A team of Johns Hopkins researchers and students, led by Betsy Bryan, a professor of Egyptian art and archaeology in the university's Department of Near Eastern Studies, has spent the past three weeks conducting field work at the Temple of the Goddess Mut dig site in Luxor, Egypt.
Bryan has been leading Johns Hopkins work teams to Luxor since 1995 and since 2001 has chronicled their expeditions on the Egypt Today blog website. The current team, which includes seven Hopkins graduate students and three undergraduates, has been focusing on the excavation and conservation of an ancient burial site first discovered by Bryan and others in 2012.
We caught up with Bryan via email in Egypt to learn more about her team's current expedition.
What kind of work is the team currently doing at the Temple of Mut site?
This year the team is working behind the Sacred Lake in an area that housed temple dependencies such as the granaries, breweries, bakeries, etc., between around 1600 and 700 B.C. But since 2012 we have found in that same region an earlier "cemetery," which was not expected, because burials generally did not occur on the east side of the Nile where we are and did not take place within sacred precincts. In the period prior to 1600 this was a more domestic environment with houses, etc., and after the temple establishment, the serf and/or captive workers may have been buried here because they were unable to move around elsewhere to choose another spot. This year we are excavating skeletons that we discovered in 2012 but did not have the bioarchaeological expertise to excavate properly. Because we are on the verge of publishing all of our work there since 2001, we are also studying, analyzing, and drawing pottery; registering and drawing small finds; and, of course, photographing everything from the excavation.
Have there been any exciting finds during this or other recent expeditions?
Egypt is always a place of discovery, so we have had no shortage of interesting and even exciting finds. For example, in 2002 and 2003 we found a wonderful life-sized statue of King Ramesses III beneath the floor of the Ramesses III temple at the Mut precinct (there are three main temples in the precinct, and the concession is quite large). We had it reconstructed and it now is in the Luxor Museum, a beautiful and modern museum.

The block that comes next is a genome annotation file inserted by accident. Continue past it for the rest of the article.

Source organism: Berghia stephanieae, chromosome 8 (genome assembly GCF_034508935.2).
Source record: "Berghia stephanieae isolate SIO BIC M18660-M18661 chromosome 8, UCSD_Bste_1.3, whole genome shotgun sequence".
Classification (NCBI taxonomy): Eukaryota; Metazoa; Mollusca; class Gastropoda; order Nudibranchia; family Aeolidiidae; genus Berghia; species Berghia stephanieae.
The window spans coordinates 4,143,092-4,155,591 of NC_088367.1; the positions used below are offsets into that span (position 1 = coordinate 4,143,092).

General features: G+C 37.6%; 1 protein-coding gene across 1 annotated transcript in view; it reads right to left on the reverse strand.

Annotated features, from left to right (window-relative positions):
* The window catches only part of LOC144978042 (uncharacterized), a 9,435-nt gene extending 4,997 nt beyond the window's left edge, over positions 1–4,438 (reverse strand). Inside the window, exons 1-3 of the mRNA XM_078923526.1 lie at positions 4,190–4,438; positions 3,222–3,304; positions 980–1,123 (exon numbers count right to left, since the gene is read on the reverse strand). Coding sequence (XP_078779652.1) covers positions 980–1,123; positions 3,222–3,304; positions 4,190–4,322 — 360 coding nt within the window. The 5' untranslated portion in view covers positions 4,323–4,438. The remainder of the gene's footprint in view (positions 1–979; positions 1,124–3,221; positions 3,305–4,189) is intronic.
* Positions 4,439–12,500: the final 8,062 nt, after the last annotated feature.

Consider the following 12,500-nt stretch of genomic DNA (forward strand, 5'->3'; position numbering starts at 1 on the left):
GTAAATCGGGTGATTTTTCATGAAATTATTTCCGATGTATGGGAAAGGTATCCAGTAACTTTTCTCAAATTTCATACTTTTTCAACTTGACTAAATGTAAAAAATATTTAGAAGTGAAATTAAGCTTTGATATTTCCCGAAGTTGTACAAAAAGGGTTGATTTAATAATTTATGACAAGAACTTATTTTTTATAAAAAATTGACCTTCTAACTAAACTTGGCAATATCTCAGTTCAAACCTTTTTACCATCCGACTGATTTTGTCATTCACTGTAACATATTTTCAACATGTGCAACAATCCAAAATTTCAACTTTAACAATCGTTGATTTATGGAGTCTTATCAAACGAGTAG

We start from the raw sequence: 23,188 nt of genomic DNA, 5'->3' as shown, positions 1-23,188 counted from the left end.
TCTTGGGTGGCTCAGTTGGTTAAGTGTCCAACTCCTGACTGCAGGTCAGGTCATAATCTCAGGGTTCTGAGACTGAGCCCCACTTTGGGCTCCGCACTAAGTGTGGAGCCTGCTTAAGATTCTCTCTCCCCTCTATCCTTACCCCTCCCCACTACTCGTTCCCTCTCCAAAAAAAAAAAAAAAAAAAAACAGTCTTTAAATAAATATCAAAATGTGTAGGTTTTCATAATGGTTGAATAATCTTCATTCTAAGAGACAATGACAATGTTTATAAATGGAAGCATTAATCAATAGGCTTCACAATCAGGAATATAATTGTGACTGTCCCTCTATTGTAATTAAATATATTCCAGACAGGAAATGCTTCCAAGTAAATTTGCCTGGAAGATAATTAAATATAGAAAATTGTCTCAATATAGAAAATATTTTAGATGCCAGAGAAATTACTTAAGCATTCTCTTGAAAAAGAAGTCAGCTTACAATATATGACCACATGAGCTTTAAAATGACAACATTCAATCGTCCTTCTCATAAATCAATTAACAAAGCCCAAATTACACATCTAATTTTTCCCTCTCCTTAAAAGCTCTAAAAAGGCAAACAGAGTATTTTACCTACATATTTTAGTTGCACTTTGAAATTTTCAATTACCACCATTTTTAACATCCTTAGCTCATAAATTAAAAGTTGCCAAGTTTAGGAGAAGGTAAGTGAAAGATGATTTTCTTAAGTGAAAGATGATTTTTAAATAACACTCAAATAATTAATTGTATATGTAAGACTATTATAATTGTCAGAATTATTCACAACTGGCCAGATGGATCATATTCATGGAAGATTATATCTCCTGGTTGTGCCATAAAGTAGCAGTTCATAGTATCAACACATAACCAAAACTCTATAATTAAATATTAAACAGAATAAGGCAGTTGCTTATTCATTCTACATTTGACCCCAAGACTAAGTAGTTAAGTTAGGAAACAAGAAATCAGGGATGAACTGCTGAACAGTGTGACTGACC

In 2006 we discovered (actually a graduate student overseeing work on the porch of the main Mut Temple discovered) an over-life-sized statue of Queen Tiye, a very famous queen and mother of the heretic King Akhenaten, in nearly pristine condition.
In 2004-2007 we discovered the architectural elements of a "Hall of Drunkenness," where the so-called "Festivals of Drunkenness" were conducted between 1475 and 1460 B.C. Evidence for these festivals had been nearly entirely limited to the Greco-Roman period until our discovery, and it has been covered in several documentaries by Discovery, History, and National Geographic. My own publication of the hall and the ritual as celebrated in the earliest period as at Mut appeared this fall in a scholarly volume.
What sorts of activities are the students involved in at the site? What can they expect to gain from the experience?
The students are rotating through all of our activities if they have not worked with us before (this is true for all the undergrads). They have learned now to identify ceramic fabrics, shapes, and manufacturing techniqes, and they have learned to draw pottery for publication. They have also learned how to do basic surveying using our old-fashioned transit level as well as our brand new Total Station, and they have done both the shooting of points and the holding of the prism or rod used to identify points.
They have also all worked with the bioarchaeologists and osteologists to learn how to carefully excavate skeletons, clean and make them visible for photography, and survey in situ. They have learned basic osteology to identify specific bones (this is especially useful for the two pre-med students with us.)